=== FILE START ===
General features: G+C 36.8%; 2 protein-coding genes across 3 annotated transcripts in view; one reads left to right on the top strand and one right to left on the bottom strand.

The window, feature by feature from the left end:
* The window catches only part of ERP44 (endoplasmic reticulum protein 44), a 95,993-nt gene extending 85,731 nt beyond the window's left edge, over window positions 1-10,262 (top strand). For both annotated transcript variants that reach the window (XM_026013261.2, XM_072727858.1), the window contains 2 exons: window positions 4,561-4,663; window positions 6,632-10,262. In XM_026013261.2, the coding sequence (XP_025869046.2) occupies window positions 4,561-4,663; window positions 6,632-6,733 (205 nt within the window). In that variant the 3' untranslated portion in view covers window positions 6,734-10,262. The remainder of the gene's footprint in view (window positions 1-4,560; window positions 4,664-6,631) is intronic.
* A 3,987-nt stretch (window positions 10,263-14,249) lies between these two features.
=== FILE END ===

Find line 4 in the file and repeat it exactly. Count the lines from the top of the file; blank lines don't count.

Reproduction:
* A 3,987-nt stretch (window positions 10,263-14,249) lies between these two features.